More relatable is nostalgia. Emotions of days gone by, of adventure and misadventure, love and joy, shame and regret — all of that is as much part of the car as the forest green paint.
The ’65 Elan is one of 13 Lotuses Robbins has owned, one of 55 cars total. It’s the last in his garage from a lifelong passion.
“Dreams and reality frequently diverge,” Robbins once wrote, reminiscing on his motorhead adolescence in 1950s Minneapolis, “and while the dream may have been dormant, it never went away.”
The dream of hot rods and racing seemed far away in Vietnam. He was the son of a World War II veteran and reserve officer, raised to understand freedom was earned.
“I got over there and thought, What am I doing here?” Robbins says. “Then 11 1/2 months to get through it.”
Eleven and a half months, and he was home wondering how to move on. Robbins packed everything he owned into a BMW and headed to the Colorado Rockies.
He was always a builder — the 12-year-old who built his own go-kart — so it was fitting he went on to a robust career in homebuilding. But the true dream never went away.
By 1984, he bought his first British sports car, an Austin-Healey 3000. He wanted to go fast. By the next decade, he was competing in vintage races across the country.
He scored his first Lotus in 1994. That’s when he dove into the history of inventor Colin Chapman “and his merry band of overachievers,” as Robbins later wrote, recounting an underdog story he connected with.
“I was blown away at what this tiny team accomplished in producing not only class busting road cars but in creating winning sports racers and F1 champions. As I learned more, I created a wish-list of sorts of other Lotus cars I wanted to own and experience.”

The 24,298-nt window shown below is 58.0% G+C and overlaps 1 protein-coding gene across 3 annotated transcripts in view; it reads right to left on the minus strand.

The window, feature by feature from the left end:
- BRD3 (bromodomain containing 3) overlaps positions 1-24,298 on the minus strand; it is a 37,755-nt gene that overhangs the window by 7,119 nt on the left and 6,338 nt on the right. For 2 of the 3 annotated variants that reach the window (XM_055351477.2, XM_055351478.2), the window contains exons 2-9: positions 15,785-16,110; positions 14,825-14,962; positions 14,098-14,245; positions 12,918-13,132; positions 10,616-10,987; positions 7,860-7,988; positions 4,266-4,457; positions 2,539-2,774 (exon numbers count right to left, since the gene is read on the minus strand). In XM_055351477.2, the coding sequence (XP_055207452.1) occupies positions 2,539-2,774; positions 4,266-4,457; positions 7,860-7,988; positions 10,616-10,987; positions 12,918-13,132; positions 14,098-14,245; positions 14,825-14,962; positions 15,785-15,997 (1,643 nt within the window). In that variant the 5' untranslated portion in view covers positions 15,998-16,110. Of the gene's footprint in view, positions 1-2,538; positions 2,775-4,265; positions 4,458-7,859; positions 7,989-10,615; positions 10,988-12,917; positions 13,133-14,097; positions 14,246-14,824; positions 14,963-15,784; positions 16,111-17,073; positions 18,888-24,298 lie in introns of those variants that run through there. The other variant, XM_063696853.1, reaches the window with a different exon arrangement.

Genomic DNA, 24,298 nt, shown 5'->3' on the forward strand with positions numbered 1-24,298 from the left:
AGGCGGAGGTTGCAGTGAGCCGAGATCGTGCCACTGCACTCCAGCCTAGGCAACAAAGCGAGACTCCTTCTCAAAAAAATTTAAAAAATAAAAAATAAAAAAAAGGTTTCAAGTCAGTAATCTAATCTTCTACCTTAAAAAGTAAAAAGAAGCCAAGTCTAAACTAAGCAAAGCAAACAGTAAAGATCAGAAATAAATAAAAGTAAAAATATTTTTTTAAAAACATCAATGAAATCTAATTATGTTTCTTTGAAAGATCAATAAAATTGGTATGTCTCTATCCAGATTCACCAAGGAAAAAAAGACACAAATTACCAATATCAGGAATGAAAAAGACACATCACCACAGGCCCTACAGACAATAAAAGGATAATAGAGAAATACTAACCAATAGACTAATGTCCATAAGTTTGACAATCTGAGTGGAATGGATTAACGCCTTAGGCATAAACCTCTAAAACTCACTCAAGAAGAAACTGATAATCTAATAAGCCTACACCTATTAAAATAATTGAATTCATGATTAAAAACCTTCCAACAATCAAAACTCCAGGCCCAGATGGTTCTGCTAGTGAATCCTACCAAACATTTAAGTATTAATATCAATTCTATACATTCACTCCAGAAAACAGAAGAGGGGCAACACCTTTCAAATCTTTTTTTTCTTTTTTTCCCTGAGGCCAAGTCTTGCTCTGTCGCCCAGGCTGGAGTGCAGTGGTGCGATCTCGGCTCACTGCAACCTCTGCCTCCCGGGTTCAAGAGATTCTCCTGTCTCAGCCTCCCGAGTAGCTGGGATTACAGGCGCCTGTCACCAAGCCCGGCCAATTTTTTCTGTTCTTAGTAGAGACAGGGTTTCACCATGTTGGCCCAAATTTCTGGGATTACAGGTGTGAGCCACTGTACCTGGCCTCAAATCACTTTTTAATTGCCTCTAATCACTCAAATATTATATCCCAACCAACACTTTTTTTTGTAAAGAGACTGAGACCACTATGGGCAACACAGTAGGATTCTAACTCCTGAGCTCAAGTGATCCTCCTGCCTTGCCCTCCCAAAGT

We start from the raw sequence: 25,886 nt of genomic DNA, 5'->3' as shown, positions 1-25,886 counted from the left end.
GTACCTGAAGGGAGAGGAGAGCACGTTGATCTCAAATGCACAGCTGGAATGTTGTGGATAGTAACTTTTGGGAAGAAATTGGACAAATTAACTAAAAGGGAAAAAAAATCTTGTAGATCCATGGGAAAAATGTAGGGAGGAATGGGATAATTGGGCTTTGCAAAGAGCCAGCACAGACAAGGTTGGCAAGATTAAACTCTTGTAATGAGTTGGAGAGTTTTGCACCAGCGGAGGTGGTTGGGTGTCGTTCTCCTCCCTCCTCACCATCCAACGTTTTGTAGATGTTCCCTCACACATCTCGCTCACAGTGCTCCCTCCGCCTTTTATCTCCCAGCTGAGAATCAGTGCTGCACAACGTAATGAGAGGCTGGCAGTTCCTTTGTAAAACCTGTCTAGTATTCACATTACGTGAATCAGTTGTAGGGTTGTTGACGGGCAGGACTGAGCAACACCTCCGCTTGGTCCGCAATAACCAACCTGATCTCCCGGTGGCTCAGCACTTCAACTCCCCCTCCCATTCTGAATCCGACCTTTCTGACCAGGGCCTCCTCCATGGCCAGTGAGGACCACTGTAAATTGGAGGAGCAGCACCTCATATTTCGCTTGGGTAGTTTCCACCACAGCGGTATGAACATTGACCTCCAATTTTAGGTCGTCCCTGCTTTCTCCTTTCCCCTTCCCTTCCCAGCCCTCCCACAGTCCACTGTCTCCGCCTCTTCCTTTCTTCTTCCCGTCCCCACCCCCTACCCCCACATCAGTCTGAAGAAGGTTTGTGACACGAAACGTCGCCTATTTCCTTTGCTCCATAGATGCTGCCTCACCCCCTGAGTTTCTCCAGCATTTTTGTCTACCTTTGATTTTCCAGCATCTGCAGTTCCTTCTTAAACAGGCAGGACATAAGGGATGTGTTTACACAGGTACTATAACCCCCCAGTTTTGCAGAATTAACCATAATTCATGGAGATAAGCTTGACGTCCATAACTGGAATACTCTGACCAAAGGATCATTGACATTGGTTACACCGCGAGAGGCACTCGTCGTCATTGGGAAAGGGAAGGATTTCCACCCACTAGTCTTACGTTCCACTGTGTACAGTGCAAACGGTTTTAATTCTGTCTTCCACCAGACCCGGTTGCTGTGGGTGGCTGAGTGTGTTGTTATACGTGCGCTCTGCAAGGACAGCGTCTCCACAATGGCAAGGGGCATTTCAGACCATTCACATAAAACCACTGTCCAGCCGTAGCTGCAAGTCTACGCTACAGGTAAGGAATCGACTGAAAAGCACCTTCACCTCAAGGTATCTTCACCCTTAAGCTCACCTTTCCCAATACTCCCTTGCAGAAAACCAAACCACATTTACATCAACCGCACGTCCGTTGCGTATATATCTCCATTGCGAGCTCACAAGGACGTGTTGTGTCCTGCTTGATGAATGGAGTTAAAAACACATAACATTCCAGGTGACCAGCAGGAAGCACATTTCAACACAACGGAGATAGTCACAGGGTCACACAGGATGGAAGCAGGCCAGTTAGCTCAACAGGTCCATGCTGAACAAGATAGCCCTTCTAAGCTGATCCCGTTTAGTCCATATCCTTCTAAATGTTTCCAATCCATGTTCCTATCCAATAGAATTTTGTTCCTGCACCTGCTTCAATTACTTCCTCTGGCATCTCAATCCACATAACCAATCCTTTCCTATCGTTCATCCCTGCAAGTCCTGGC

So Robbins did. Faster and faster he went. Until suddenly, he stopped.
“In 2007, I had a very temporarily fatal heart attack,” he says. “I was dead for 30 seconds, they told me.”
The doctors told him to stay away from those high-octane race tracks. Robbins wondered, again, how to move on.
Along the circuit, he had met a man late in his 70s who had a prosthetic leg and had driven his 1952 Allard J2X from New Jersey to Texas, drove in the rally, and then drove back east. Robbins recalls asking why. The response: “That’s how I keep young!”
It’s how Robbins has lived his life after racing: roaming from one shining sea to the next, taking his time up mountain passes and through mountain-framed valleys, through colorful woods and canyons and prairies and river countries, from the timeless West, to Tom Sawyer’s Mississippi, to Dixieland and the Delta where the blues were born.
He’s wishing now he took more pictures.
“You know, I get so in the moment that I forget to take pictures,” he says. “It’s only later when I think, ‘Damn, I didn’t take a picture,’ and the moment’s gone.”
But the moments aren’t gone. They’re preserved in his writing. As are revelations from the road, such as when he realized he took a wrong turn in Idaho with “nothingness” in either direction for miles and miles: “About then I felt so much more tiny and insignificant. I was glad God protects fools, too.”
He plans to write along the way of his “swan song.” That’s what he calls the ambitious trip starting this month. “A last hurrah,” Robbins says.
“The truth is, I don’t have the vitality I used to have. I don’t have the endurance I used to have. One of the things I have really thought about lately is, none of us has got a guarantee. I could have a stroke tomorrow and never go on this trip. At some point you say, ‘I’d rather have made the plan and worked to do it than to regret I never did.’”
No matter what, he’ll have the map hanging at home, the lines crisscrossing the country, reminding of everywhere he’s driven.
From his writing chair, Robbins swivels around to survey it.
“I tell you what, this is probably the funnest thing I do, turn around and look at this map,” he says. “It’s just stimulating.”
Source : https://gazette.com/premium/colorado-springs-man-and-curious-car-set-for-cross-country-trip-of-a-lifetime/article_b9649910-9308-11eb-be7d-b3d40c5edc8e.html4721